Allergy: Management

Woman blowing her nose

A guide to managing allergic rhinitis

The British Society for Allergy and Clinical Immunology (BSACI) have issued guidance for the management of allergic rhinitis.1

First line recommendations

Mild symptoms

Mild symptoms – Oral/H1 antihistamines

First line recommendations for mild symptoms according to the BSACI guidelines are oral/H1 antihistamines1

  • Effective on symptoms of itch, sneeze and rhinorrhea. Some H1 antihistamines have modest effects on nasal blockage
  • Improve allergic symptoms at sites other than the nose
  • Regular therapy is more effective in persistent rhinitis
Moderate/troublesome symptoms

Moderate/troublesome symptoms

The first line recommendation for moderate/troublesome symptoms is topical intranasal corticosteroids (INS)1

  • Act by suppression of inflammation at multiple points in the inflammatory cascade
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The role of INSs in the treatment of AR

INSs are recognised as the most effective class for controlling symptoms of long-term anti-inflammatory treatment for AR, as they:2,3

  • Relieve nasal symptoms
  • Are active in both early and late phases of the allergic cascade
  • High concentrations at receptor sites are achieved with a single dose

According to the 2008 Rhinitis Updated Practice Parameter from the American Academy  of Allergy Asthma & Immunology, INSs are the most effective first-line medication class for controlling symptoms of AR.2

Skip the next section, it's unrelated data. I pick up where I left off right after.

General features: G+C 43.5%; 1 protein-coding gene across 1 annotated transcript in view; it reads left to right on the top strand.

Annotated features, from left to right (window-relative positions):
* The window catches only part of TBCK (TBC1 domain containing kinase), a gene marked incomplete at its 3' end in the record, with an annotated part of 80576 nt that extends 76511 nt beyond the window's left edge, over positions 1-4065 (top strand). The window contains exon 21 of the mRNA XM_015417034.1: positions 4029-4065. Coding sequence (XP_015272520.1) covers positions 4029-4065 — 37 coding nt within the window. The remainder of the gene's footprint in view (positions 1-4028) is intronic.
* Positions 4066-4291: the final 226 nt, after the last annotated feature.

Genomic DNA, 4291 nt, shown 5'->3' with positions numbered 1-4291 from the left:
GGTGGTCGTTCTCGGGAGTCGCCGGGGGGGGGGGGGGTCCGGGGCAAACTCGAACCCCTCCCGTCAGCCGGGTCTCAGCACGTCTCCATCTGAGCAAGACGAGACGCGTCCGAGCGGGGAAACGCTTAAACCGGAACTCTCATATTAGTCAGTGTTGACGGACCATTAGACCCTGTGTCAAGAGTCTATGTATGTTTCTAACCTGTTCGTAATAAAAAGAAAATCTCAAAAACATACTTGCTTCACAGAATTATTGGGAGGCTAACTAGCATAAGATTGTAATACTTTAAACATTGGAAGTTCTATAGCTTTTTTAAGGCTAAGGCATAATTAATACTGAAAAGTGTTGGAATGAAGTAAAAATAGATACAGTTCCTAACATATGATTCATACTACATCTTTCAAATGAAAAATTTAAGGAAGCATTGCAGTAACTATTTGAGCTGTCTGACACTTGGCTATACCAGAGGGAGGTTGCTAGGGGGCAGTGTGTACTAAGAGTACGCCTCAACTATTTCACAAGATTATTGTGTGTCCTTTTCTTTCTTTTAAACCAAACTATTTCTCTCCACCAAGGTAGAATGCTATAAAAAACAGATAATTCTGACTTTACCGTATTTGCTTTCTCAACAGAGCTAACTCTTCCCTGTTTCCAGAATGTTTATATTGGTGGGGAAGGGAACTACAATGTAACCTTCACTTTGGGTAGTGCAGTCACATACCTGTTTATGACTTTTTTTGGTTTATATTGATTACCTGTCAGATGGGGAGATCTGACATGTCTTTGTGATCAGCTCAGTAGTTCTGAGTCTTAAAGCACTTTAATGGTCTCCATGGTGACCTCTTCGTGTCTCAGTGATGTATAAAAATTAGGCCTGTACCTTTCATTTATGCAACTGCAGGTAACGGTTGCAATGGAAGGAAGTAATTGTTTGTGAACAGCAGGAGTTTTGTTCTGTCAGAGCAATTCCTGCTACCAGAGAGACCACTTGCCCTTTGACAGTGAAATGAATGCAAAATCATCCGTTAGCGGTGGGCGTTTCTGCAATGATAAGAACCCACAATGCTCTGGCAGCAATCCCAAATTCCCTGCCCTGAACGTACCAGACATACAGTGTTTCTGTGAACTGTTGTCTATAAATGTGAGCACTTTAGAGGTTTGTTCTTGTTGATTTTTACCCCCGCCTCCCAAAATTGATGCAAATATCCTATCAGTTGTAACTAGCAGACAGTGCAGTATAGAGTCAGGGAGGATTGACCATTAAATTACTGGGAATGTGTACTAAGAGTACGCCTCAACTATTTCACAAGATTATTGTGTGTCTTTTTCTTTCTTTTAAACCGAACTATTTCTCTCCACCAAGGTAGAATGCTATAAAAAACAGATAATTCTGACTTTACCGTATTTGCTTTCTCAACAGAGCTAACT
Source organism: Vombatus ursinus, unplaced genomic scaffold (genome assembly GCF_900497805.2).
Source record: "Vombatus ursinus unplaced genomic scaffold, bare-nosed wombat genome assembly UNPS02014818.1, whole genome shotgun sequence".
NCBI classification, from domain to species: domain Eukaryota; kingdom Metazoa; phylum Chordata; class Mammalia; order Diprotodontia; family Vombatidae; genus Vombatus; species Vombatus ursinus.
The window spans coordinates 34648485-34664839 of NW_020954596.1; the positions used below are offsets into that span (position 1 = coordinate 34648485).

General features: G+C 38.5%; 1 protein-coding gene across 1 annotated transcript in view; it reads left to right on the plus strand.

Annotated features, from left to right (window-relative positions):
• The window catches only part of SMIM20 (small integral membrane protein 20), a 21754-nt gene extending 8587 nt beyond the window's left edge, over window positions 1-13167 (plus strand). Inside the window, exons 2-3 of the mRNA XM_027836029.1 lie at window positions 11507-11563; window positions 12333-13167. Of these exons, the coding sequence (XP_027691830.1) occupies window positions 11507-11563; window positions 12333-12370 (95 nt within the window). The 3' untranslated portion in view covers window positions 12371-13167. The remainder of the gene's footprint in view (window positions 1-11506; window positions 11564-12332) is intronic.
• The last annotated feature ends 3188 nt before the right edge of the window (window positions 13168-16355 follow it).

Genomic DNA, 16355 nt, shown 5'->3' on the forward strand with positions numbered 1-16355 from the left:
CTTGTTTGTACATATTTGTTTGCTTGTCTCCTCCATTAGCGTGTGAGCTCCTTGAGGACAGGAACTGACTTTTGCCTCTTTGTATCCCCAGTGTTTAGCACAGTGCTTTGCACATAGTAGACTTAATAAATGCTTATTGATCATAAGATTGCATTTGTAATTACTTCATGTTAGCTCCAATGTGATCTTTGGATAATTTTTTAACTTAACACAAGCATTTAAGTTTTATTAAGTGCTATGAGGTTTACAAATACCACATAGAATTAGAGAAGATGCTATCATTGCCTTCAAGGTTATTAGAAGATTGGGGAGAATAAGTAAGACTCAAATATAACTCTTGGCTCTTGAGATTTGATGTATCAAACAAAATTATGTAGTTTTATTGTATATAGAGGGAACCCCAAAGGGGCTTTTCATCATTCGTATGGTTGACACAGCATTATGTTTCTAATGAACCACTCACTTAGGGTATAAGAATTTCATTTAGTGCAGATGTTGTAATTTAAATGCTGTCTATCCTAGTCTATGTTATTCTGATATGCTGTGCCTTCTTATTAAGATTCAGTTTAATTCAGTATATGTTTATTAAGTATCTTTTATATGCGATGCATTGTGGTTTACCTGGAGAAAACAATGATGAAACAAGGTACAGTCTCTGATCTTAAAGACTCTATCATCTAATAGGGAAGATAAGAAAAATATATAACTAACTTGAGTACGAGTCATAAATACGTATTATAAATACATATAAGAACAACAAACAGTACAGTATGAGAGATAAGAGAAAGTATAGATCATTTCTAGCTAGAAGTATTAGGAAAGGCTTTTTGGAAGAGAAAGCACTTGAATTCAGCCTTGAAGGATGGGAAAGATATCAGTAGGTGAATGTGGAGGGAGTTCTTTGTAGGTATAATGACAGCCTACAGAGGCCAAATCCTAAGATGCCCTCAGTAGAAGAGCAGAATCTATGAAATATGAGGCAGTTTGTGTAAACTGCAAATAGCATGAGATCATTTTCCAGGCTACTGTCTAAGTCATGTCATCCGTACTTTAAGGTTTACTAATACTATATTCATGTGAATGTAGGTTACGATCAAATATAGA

In the treatment of SAR, INSs have been shown to be more effective than the combined use of an antihistamine and a leukotriene (LT) antagonist.2

INSs may provide significant symptom relief for patients with SAR, whether they’re used on a regular basis or on an as-needed basis.2

Woman playing with dog

Advice on how to avoid allergies

In addition to oral antihistamines and intranasal corticosteroids, first‐line treatment for allergies also involves the avoidance of triggers that may cause an allergic reaction.4

Avoidance strategies include:4

  • The use of allergen‐impermeable covers for bedding
  • Keeping relative humidity in the home below 50% to inhibit mite growth
  • Reducing pollen exposure by keeping windows closed, using air conditioning, and limiting the amount of time spent outside during peak pollen season
  • Avoiding exposure to, or ownership of, pets
Clinician and patient

Allergy management: in summary

Although each treatment option will help to reduce a person’s AR symptoms, clinicians should tailor the treatment option. Each of the following scenarios would have different considerations:5

  1. Person with nasal congestion as the primary complaint
  2. Person with intermittent or episodic nasal AR symptoms
  3. Person with mild AR symptoms
  4. Person with moderate to severe AR symptoms

Flixonase allergy relief – a 1st line recommendation for allergic rhinitis1

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